1) Volume I Group: 'Labour & Valorization - Constant Capital and Variable Capital'
Last week's Volume I reading session introduced by Ruth Lorimer on 'The Transformation of Money into Capital' is available at:
Next week we have Tony Phillips intoducing a discussion on 'Labour & Valorization - Constant Capital and Variable Capital' - All welcome!
Wednesday 23rd February
King's College London
N.B. We will be reading Vol.I chapters 7-9 for this session.
"The labour-process, resolved as above into its simple elementary factors, is human action with a view to the production of use-values, appropriation of natural substances to human requirements; it is the necessary condition for effecting exchange of matter between man and Nature; it is the everlasting Nature-imposed condition of human existence, and therefore is independent of every social phase of that existence, or rather, is common to every such phase."
"The labour-process, turned into the process by which the capitalist consumes labour-power, exhibits two characteristic phenomena. First, the labourer works under the control of the capitalist to whom his labour belongs...Secondly, the product is the property of the capitalist and not that of the labourer, its immediate producer."
"It must be borne in mind, that we are now dealing with the production of commodities, and that, up to this point, we have only considered one aspect of the process. Just as commodities are, at the same time, use-values and values, so the process of producing them must be a labour-process, and at the same time, a process of creating value."
"That part of capital then, which is represented by the means of production, by the raw material, auxiliary material and the instruments of labour does not, in the process of production, undergo any quantitative alteration of value. I therefore call it the constant part of capital, or, more shortly, constant capital."
"On the other hand, that part of capital, represented by labour-power, does, in the process of production, undergo an alteration of value. It both reproduces the equivalent of its own value, and also produces an excess, a surplus-value, which may itself vary, may be more or less according to circumstances. This part of capital is continually being transformed from a constant into a variable magnitude. I therefore call it the variable part of capital, or, shortly, variable capital."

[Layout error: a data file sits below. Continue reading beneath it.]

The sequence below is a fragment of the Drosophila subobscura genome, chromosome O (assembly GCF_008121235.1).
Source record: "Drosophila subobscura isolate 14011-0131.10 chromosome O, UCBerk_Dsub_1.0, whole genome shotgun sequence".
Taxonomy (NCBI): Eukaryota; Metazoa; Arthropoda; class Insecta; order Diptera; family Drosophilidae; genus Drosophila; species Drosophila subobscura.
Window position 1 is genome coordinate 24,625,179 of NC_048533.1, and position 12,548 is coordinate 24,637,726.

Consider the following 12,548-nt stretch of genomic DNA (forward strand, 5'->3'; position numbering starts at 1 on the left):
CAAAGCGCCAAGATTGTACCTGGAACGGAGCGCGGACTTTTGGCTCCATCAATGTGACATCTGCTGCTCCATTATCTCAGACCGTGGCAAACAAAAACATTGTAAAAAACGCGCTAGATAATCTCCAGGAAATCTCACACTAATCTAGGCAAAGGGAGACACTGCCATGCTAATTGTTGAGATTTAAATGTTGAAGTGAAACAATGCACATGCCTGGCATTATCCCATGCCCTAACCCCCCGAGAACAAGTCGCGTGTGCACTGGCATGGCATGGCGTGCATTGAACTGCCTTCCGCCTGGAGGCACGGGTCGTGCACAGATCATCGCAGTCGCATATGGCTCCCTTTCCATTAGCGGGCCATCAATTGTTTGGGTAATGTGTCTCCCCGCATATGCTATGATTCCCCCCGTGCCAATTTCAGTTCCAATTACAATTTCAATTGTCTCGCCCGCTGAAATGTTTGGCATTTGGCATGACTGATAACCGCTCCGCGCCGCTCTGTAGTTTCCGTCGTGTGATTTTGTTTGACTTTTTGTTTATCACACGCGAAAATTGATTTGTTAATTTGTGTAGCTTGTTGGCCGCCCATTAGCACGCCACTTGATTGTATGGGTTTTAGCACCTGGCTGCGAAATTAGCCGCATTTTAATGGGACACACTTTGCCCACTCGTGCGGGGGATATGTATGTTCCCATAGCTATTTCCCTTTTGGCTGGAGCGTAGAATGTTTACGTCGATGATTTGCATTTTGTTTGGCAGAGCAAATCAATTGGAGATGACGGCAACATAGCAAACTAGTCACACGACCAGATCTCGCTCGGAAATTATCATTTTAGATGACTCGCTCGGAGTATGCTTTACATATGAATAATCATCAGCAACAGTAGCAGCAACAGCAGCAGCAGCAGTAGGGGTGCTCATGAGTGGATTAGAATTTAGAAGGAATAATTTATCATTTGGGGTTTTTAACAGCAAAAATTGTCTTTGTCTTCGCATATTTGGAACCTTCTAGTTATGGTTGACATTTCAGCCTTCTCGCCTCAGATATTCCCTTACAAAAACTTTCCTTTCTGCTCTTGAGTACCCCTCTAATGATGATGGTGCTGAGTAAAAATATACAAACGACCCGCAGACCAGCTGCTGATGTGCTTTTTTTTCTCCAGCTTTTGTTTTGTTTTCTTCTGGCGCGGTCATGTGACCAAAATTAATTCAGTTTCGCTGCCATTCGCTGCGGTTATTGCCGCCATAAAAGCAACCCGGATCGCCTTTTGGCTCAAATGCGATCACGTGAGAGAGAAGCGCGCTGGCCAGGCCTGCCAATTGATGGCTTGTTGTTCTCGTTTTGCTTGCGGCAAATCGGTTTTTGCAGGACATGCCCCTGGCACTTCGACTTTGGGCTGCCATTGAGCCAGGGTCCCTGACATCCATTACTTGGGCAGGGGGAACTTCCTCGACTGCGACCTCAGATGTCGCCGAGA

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2) Volume II Group:
Our previous session discussing Vol.II chapter 17: 'The Circulation of Surplus-Value' will be available on the blog soon.
The Volume II group is moving on to read Part III on 'The Reproduction and Circulation of the Aggregate Social Capital'. We will not be holding fortnightly meetings for the time being, but hope to return with a special event later in the year.
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3) Upcoming events:
- Egypt, Tunisia and Revolution in the 21st Century
International Socialism seminar - hosted by the quarterly journal of socialist theory
Revolution in the 21st century is a reality. In less than two months, two dictators have been overthrown. In both revolutions, the entrance of the working class onto the stage of history proved decisive. The myths that the Arab world is incapable of democracy and that regime change can be achieved only through foreign intervention lie in tatters.
with Gilbert Achcar
(Professor SOAS, author of The Arabs and the Holocaust and The Clash of Barbarisms)
and Anne Alexander
(Research fellow Cambridge, author of Nasser: His Life and Times and contributor to Egypt: the Moment of Change)
Tuesday 22 February, 6.30pm
Bloomsbury Central Baptist Church,
235 Shaftesbury Avenue,
London, WC2H 8EP
Near Tottenham Court Road Tube (http://www.bloomsbury.org.uk/about/location.html)
Free entry - All welcome
- Birkbeck Reading Capital Meeting:
Friday February the 18th at 6:30 pm
Nicole Pepperell (author of a forthcoming book on Marx's Capital and of the blog roughtheory.org and researcher at the Royal Melbourne Institute of Technology).
Her paper will discuss, among other things, Marx’s “standpoint of critique” – that is, whether and how Marx is able to engage immanently with the object of critique. It will touch lightly on the narrative structure of the first four chapters of Volume I of Capital and give us the latest on Nicole's research for her forthcoming book.
There will be some wine served up. Could you let email@example.com know know if you would like to attend?
- Eric Hobsbawm on his latest book:
How to Change the World: Tales of Marx and Marxism.
7pm, Friday 25th February 2011.
Bishopsgate Institute, Liverpool Street.
Send your details to Stefan.firstname.lastname@example.org to confirm your place.
- Taking Control Conference:
SOAS, University of London 12th March 2011
Keynote: Professor Jodi Dean
Other speakers include: Professor Peter Hallward, Dr Alberto Toscano,
Dr Paul Blackledge
For more information see http://takingcontrol2011.wordpress.com
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KCL Reading Capital